Cameron Huddleston: 7 Ways to Save on Home Decor

The Kosher Gourmet by Steve Petusevsky Exploring ingredients as edible-stuffed containers (TWO RECIPES + TIPS & TECHINQUES)

Jewish World Review Oct. 29, 2012/ 13 Mar-Cheshvan, 5773

Voting is a right, not a duty

By Jeff Jacoby

Jeff Jacoby




http://www.JewishWorldReview.com | If you've heard it once, you've heard it a thousand times: It's your civic duty to vote. Between now and Election Day unless you're planning an extended session in a sensory-deprivation tank you'll no doubt hear it again. And again.

Don't believe it. It's not your duty to vote.

Not that I'm against voting. I was 9 when I first saw the inside of a voting booth. It was Election Day, 1968. My father took me with him early in the morning when he went to vote and let me pull the lever for his candidate -- Hubert H. Humphrey. (My mother cast her ballot later that day for Richard M. Nixon.) Once I turned old enough to vote I became an Election Day regular. My candidates don't usually win, and even those who do routinely disappoint me in office. Still, "don't vote ---- it only encourages them" has never been my philosophy.

As a father I've taken my own children with me to the polls. In 2004 my then-7-year-old wondered why so many people were standing in line to vote, when there was no law requiring them to do so and no doubt about which presidential candidate would carry our state. Part of the reason, I told him, is that many people like to vote. We relish the egalitarian ritual of Election Day citizens of every rank coming together as equals to peacefully choose their leaders. Even when the outcome is a foregone conclusion, voting is an act of democratic self-government that many Americans enjoy being part of.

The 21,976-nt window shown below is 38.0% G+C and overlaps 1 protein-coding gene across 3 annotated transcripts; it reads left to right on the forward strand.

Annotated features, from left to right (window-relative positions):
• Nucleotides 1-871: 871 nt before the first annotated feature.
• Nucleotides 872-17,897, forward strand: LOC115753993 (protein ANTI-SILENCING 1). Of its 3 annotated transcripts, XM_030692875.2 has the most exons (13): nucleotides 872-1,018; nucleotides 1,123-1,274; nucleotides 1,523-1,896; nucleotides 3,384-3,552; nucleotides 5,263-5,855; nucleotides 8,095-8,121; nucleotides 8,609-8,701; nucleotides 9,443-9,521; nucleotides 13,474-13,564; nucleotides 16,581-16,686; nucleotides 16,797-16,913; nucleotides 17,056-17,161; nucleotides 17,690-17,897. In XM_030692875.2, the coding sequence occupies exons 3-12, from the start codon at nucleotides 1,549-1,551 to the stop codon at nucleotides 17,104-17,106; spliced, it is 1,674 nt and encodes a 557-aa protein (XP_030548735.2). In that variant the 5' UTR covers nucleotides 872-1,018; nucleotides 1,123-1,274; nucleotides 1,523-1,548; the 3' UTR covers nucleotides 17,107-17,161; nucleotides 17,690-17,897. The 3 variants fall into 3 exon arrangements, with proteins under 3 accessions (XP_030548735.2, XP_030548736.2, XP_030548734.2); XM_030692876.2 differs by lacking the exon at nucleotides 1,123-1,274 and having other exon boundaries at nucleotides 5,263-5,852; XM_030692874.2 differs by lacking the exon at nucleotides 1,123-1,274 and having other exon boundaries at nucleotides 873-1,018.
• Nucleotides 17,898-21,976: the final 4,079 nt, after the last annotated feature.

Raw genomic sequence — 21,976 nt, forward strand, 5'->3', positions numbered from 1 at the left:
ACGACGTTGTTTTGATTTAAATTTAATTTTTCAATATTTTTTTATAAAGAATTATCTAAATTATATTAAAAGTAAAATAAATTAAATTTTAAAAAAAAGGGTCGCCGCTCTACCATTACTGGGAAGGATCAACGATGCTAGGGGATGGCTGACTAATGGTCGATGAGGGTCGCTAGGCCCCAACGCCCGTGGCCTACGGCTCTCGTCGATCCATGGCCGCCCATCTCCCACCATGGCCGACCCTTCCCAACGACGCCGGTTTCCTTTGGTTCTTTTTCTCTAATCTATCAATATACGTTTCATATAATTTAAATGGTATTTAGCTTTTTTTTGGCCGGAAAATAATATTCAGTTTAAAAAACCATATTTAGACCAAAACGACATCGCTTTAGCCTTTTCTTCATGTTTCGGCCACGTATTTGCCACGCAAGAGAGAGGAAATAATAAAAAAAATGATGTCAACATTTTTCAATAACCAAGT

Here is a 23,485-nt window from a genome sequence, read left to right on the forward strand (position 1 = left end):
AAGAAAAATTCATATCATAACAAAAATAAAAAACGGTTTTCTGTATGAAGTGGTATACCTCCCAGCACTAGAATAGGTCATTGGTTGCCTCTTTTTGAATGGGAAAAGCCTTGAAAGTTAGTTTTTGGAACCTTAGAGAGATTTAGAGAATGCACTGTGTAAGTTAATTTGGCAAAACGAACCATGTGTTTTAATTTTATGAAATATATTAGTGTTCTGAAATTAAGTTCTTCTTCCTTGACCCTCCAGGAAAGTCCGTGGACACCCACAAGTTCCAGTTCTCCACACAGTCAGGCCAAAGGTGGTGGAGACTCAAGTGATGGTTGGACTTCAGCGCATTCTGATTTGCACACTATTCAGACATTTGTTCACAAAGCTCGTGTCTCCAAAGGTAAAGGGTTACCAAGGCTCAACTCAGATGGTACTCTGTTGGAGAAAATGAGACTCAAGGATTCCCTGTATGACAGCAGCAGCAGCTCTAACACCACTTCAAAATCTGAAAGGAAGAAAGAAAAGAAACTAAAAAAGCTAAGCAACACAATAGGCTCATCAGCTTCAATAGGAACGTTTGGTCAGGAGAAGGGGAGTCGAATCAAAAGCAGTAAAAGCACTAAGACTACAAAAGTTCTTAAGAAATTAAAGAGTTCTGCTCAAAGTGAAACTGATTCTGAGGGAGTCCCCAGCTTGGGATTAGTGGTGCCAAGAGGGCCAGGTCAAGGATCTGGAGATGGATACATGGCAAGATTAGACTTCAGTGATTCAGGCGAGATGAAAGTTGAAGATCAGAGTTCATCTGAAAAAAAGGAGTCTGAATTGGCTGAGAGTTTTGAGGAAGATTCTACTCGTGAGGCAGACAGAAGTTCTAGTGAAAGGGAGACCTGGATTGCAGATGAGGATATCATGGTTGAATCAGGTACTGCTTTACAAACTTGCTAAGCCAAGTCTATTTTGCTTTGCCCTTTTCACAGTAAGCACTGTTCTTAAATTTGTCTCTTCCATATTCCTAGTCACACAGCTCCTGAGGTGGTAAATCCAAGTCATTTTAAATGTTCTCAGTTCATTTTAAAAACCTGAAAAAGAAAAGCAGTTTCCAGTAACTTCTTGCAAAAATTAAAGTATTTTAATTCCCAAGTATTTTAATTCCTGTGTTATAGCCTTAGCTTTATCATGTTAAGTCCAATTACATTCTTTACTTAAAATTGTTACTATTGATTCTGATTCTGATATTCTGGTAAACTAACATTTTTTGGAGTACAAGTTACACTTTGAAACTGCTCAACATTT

But plenty of other Americans don't feel that way. Tens of millions of eligible voters routinely sit out national elections, and there is no legitimate basis for scorning them. Quite the contrary. Though it may be unfashionable to say it, there are perfectly sound reasons not to vote.

For one thing, your vote almost certainly won't matter.

The odds that any single voter will actually determine how an election turns out are "very, very, very slim," wrote Freakonomics authors Stephen J. Dubner and Steven D. Levitt in 2005, citing research that analyzed more than 56,000 congressional and state legislative elections sating back to 1898. Just eight of those elections were decided by a single vote -- and only one of those eight was a contest for a US House seat. In a presidential election, the average voter's impact is even less significant. Even in so-called battleground states, the likelihood that any given voter's participation will affect the outcome is infinitesimal and most of us don't live in battleground states. Americans who decide they have more important things to do with their time than cast a vote that won't make a difference anyway are probably right.